Information for teachers
When we spoke to History teachers during the creation of this website, many were excited by the potential to offer courses on Britain’s migration history but many also felt unsure if they possessed the knowledge or personal experiences necessary to deliver the subject effectively. In direct response to those feelings, this site brings together a number of migration stories, with supporting sources, to make it as easy as possible for you to find material for use with your pupils and to top up your own understanding.
How to use this site in schools
The main information on the site falls under four period headings: AD43-1500; 1500-1750; 1750-1900; 1900-2000s. Each heading features an overview video of a leading historian offering a summary of the major movements of the period. These video overviews are followed by a text summary of other significant events and migrations in the same era. Both the videos and text summaries are presented for use as introductions with pupils and/or to provide you with a sense of the many potential avenues you can explore in the classroom.
The main migration stories that occupy most of the website have been written by our academic contributors. While all feature definitions of difficult vocabulary and generally accessible historical source material, the case study pages use the historians’ own words and therefore may require some scaffolding for some student groups. Although some classes may benefit from exploring the site alone in a computer room or at home, others might benefit from more guided activities structured around the stories on the pages rather than focused solely on the pages' contents themselves. What is most important to stress is that everything on this site exists for your use — it functions as raw material to be adapted, reframed, expanded and remixed in order to best engage the young people you work with.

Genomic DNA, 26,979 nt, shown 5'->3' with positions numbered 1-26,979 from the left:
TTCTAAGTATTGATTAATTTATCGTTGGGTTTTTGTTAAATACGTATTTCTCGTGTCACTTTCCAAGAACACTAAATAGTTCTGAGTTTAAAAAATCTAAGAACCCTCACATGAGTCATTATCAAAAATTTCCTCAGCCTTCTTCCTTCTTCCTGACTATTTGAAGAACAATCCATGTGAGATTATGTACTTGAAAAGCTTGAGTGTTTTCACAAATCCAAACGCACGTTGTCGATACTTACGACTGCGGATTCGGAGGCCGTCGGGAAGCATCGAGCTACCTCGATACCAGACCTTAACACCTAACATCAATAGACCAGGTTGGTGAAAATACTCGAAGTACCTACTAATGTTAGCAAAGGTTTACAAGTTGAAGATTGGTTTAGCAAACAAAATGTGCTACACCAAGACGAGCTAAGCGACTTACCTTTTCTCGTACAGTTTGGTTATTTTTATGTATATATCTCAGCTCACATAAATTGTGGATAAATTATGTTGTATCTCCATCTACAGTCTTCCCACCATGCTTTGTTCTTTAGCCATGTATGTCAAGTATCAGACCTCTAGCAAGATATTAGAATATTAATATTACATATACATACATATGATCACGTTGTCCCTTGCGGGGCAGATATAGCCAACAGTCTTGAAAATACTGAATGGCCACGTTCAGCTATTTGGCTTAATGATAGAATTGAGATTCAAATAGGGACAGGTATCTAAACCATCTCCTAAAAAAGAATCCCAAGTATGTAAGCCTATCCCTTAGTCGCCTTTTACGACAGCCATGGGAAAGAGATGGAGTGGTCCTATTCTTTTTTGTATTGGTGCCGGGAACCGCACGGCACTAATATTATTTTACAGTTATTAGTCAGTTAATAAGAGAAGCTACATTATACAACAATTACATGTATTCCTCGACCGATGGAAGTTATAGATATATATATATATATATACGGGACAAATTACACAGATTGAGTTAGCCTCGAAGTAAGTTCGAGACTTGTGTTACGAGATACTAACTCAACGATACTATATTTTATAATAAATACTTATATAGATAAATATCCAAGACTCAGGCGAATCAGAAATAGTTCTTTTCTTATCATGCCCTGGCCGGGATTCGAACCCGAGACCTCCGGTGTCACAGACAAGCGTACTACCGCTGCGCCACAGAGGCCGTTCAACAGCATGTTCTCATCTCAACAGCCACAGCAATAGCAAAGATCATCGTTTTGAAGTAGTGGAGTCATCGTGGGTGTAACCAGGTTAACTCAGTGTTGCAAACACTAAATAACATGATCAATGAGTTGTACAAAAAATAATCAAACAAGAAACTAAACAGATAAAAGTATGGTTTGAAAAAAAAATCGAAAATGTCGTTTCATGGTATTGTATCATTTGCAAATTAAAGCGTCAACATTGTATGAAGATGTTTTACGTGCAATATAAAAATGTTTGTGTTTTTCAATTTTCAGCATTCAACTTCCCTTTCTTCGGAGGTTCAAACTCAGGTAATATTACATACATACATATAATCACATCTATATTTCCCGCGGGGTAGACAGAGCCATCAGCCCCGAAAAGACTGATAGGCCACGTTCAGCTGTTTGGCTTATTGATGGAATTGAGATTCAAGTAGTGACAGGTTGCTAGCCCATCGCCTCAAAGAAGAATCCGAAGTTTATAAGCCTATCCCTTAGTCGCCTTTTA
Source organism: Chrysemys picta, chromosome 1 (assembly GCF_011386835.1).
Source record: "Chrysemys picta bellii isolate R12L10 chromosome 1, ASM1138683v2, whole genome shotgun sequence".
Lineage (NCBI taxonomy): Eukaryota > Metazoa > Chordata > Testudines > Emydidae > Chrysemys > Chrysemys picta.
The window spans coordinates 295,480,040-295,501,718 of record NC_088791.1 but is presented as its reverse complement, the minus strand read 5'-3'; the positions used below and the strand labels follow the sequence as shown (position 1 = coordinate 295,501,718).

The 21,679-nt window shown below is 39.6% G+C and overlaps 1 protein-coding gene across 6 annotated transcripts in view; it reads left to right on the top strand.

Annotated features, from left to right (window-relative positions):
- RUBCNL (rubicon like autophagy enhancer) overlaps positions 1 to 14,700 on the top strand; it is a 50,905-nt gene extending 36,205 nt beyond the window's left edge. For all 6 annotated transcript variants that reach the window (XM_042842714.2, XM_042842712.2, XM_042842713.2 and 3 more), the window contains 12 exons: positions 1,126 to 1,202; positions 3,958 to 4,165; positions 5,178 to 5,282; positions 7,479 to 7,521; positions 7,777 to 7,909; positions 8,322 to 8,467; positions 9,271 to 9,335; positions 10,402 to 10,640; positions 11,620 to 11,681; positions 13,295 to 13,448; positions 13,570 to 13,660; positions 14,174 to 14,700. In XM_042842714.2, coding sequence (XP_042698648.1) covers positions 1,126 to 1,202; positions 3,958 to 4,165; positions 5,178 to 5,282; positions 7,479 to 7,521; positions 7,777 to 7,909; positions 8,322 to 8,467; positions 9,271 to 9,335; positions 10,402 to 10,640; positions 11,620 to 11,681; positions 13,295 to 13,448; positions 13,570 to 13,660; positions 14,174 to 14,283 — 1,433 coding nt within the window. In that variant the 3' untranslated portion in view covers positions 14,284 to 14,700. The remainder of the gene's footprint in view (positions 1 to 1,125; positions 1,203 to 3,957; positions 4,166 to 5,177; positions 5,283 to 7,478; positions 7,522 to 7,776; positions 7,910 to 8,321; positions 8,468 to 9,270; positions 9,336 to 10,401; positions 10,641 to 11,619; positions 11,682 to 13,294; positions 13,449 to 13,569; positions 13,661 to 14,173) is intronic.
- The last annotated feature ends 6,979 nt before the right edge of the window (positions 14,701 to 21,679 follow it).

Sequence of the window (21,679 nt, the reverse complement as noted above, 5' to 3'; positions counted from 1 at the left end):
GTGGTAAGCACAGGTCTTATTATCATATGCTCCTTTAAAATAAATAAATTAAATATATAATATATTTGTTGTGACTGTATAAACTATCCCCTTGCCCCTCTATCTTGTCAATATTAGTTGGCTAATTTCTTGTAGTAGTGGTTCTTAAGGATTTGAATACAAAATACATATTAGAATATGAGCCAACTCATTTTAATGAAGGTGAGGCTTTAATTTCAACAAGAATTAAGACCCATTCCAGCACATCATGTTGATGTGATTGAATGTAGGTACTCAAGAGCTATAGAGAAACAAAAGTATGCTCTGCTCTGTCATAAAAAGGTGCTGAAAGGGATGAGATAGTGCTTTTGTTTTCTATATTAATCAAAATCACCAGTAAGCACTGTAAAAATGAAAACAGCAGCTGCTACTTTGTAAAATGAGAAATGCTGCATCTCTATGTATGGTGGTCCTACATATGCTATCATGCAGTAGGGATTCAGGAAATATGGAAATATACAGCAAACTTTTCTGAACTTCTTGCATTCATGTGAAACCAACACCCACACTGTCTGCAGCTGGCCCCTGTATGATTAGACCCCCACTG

In line with the requirements of the OCR and AQA GCSE modules on migration to Britain, the optional student activities underneath most case studies on this site seek to stress changes and continuities between different migrant experiences. Each ‘Questions and Student Activities’ section invites pupils to think about similarities and differences between migrant groups, time periods, and, where appropriate, between the time period discussed and our own. To aid your and your pupils’ explorations of these connections, all articles are organised by searchable and clickable topic and continent-of-origin tags. Both options provide alternative ways, besides chronology, to sort and move through the site, and sit alongside a more traditional search field.